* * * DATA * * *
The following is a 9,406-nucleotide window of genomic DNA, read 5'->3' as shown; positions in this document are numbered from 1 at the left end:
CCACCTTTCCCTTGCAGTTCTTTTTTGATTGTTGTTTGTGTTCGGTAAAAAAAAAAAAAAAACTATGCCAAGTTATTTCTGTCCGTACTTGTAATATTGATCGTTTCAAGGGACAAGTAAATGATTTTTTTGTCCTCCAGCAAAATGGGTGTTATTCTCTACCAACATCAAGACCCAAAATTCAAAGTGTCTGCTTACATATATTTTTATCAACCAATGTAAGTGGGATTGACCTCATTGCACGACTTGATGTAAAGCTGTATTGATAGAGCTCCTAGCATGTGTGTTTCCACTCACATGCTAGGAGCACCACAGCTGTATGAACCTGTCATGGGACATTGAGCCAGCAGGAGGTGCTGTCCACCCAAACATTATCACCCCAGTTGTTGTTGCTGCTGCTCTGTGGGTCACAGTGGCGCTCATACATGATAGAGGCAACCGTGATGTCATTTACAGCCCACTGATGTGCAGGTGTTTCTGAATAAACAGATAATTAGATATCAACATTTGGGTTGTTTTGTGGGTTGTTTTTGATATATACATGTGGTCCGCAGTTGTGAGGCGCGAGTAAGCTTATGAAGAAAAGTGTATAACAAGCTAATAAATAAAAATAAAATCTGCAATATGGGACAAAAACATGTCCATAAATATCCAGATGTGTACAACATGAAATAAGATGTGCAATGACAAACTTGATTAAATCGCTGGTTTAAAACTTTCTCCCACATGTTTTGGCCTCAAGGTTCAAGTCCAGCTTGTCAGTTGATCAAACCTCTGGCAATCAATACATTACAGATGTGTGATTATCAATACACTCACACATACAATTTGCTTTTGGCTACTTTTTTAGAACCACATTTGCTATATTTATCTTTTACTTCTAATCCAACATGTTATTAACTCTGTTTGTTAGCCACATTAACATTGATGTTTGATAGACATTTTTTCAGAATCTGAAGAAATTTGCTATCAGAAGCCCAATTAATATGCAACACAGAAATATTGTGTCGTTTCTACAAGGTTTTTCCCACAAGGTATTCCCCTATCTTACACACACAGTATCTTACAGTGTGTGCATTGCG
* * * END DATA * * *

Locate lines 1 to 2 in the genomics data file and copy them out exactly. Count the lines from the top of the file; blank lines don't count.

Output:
The following is a 9,406-nucleotide window of genomic DNA, read 5'->3' as shown; positions in this document are numbered from 1 at the left end:
CCACCTTTCCCTTGCAGTTCTTTTTTGATTGTTGTTTGTGTTCGGTAAAAAAAAAAAAAAAACTATGCCAAGTTATTTCTGTCCGTACTTGTAATATTGATCGTTTCAAGGGACAAGTAAATGATTTTTTTGTCCTCCAGCAAAATGGGTGTTATTCTCTACCAACATCAAGACCCAAAATTCAAAGTGTCTGCTTACATATATTTTTATCAACCAATGTAAGTGGGATTGACCTCATTGCACGACTTGATGTAAAGCTGTATTGATAGAGCTCCTAGCATGTGTGTTTCCACTCACATGCTAGGAGCACCACAGCTGTATGAACCTGTCATGGGACATTGAGCCAGCAGGAGGTGCTGTCCACCCAAACATTATCACCCCAGTTGTTGTTGCTGCTGCTCTGTGGGTCACAGTGGCGCTCATACATGATAGAGGCAACCGTGATGTCATTTACAGCCCACTGATGTGCAGGTGTTTCTGAATAAACAGATAATTAGATATCAACATTTGGGTTGTTTTGTGGGTTGTTTTTGATATATACATGTGGTCCGCAGTTGTGAGGCGCGAGTAAGCTTATGAAGAAAAGTGTATAACAAGCTAATAAATAAAAATAAAATCTGCAATATGGGACAAAAACATGTCCATAAATATCCAGATGTGTACAACATGAAATAAGATGTGCAATGACAAACTTGATTAAATCGCTGGTTTAAAACTTTCTCCCACATGTTTTGGCCTCAAGGTTCAAGTCCAGCTTGTCAGTTGATCAAACCTCTGGCAATCAATACATTACAGATGTGTGATTATCAATACACTCACACATACAATTTGCTTTTGGCTACTTTTTTAGAACCACATTTGCTATATTTATCTTTTACTTCTAATCCAACATGTTATTAACTCTGTTTGTTAGCCACATTAACATTGATGTTTGATAGACATTTTTTCAGAATCTGAAGAAATTTGCTATCAGAAGCCCAATTAATATGCAACACAGAAATATTGTGTCGTTTCTACAAGGTTTTTCCCACAAGGTATTCCCCTATCTTACACACACAGTATCTTACAGTGTGTGCATTGCG